Prairie Space

Synching Cows & Using
Teeth to Castrate Lambs

Perhaps only on the Improbable Research blog you could find two reports that, despite being both about farm animals, couldn’t be more diametrically disparate.
One, about cows and their tendency to emulate each other when eating or lying down. The other, about the brutal and disgusting idea that two farmers had to castrate some lambs with their own teeth.
In other farm news, also covered by the I.R. blog, it turns out that truffles, traditionally found with the help of hogs or dogs, can also be spotted by squirrels.
With the outrageously expensive prices they reach in markets around the world, it’s only natural that connaisseurs will search for ways of finding the buried specialty at the lowest possible cost.
What pigs, canines and squirrels have in common is, of course, a highly accurate sense of smell. Hogs have been used to find truffles since Roman times. Dogs can be successfully trained to do the hunt.
But squirrels, and of the flying kind, no less, being good at it is surprising, since truffles can be buried up to three feet deep.

They not just sniff them from above but also remember where they previously found them. Which is handy, since the much-sough after fungus tends to grow in the same spots over and over.
The findings about the squirrels’ ability, by University of Alaska Sanjay Pyare and Reno’s Agricultural Research Service William Longland, was first published in 2001.
But it’s unlikely that their study will make a dent on the price of truffles. After all, hogs and dogs can be demanding to raise but at least they can easily become household pets.
Squirrels, on the other hand, are wild and virtually untrainable for such a complex task. They may know where the truffles are, but getting them to tell you where may as well be a fool’s errand.
When an EU council directive mandated “that cattle housed in groups should be given sufficient space so that they can all lie down simultaneously,” the measure won praise by animal rights activists.
It finally addressed reports of abuse of farm animals that threatened to compromise the union’s strict standards for meat production by its country members.
The directive had also an unintended consequence: it prompted a British-American team of scientists to produce a study called A Mathematical Model for the Dynamics and Synchronization of Cows.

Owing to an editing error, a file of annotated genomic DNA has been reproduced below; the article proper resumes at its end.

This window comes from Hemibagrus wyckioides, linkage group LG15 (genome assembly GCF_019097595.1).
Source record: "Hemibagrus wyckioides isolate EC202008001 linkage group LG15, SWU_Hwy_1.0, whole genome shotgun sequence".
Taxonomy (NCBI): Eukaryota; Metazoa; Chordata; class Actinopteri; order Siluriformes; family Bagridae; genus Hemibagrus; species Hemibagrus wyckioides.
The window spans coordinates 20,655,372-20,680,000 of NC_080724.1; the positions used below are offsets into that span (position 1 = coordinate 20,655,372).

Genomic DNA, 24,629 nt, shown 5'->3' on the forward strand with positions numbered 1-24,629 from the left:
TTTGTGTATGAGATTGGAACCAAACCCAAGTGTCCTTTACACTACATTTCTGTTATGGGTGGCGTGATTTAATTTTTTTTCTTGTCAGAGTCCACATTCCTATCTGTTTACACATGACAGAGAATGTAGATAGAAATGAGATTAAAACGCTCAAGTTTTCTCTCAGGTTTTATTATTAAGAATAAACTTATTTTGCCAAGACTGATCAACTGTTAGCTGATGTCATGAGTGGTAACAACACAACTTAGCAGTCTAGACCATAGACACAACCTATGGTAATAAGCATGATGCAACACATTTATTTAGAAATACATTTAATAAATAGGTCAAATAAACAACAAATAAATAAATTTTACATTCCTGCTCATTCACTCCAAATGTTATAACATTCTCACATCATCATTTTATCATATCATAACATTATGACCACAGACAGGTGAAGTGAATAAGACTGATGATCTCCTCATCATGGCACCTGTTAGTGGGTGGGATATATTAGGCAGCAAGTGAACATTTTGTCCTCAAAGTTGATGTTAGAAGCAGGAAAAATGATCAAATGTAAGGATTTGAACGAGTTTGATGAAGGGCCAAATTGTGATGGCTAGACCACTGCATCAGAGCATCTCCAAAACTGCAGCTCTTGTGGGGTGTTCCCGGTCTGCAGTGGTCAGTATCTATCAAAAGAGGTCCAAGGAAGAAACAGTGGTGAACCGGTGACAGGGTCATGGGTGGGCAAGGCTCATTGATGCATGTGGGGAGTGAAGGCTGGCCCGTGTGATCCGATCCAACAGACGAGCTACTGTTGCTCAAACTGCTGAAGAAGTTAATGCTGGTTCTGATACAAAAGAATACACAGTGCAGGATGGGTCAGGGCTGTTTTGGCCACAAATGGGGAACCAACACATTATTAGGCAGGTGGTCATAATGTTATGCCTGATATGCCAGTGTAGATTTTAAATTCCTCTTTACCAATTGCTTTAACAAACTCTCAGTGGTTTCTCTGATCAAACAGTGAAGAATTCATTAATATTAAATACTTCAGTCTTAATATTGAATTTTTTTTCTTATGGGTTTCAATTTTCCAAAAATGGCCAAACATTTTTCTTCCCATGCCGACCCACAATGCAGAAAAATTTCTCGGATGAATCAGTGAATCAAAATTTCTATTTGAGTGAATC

Come again? It’s quite simple, really. The team viewed the cattle as a working model for an oscillator: going from standing/feeding, which they called the first stage, to lying/ruminating, the second stage.

They noticed that cows have an increased desire to eat, if another cow is eating, and to lie down, if another is also lying down. And you thought that only old folk enjoy following whatever their spouses are doing.
The research, by Oxford University Mason Porter and Marian Dawkins, and Clarkson University Jie Sun and Erik Bollt, follows a rich tradition of scientific studies about animal behavior.
For at least 30 years, cattle idling and grazing has been the focus of applied science studies, and several papers have been published on the subject.
Sometimes, though, it’s the behavior of farmers that should be under scrutiny, not of the animals on their charge.
And what may pass as a curiosity, can easily be characterized as pathological abuse, regardless the folkloric excuses that may be used to justify it.
Let’s say that you and 12 of your neighbors have some 1,600 lambs to castrate and dock tail in a couple of days. The activity, of course, is a necessity and an integral part of being a farmer.
Now, how many people can you think off the top of your head who, pressured by time or who knows what, would decide to do the castration with their own teeth?
That’s exactly what happened to two local hands at a Wyoming sheep ranch in June. And no one would have said anything if they hadn’t fell sick with diarrhea, abdominal cramps, fever, nausea and vomiting.

It didn’t take long for doctors to put two and two together, since a few lambs reportedly had a mild diarrheal illness. When asked, the farmers told them, which prompted the Center for Disease Control to issued an alert about it.
Now, as we knew very little of common, accepted practices of castration of farm animals, we were about to scream, as any sensible lamb would. But alas, we’re not, so we didn’t. As it turns out, this is no stray habit and it’s been around way before your mother was born; our own research failed us once again.
In fact, one of Hollywood’s greatest, Errol Flynn, describes in graphic detail in his autobiography how he too was a sheep castrator as a young man. (Thanks Marc Abrahams).
But we’ve got to say it, we hardly needed Flynn’s description to picture these two jerks biting the balls off some tender lambs. And it is, indeed, the kind of gory scene that belongs to the Saw movie series.
In fact, we do feel a bit sick in our stomach at the prospect of such practice to be more common than admitted. But it is, ladies and gents, and with that, we rest our case.
Not wanting to end this post in a joking, upbeat note, it’s just fair to say that, when it comes to our dual relationship with farm animals, as pets and as food, we’re deeply screwed up, indeed.

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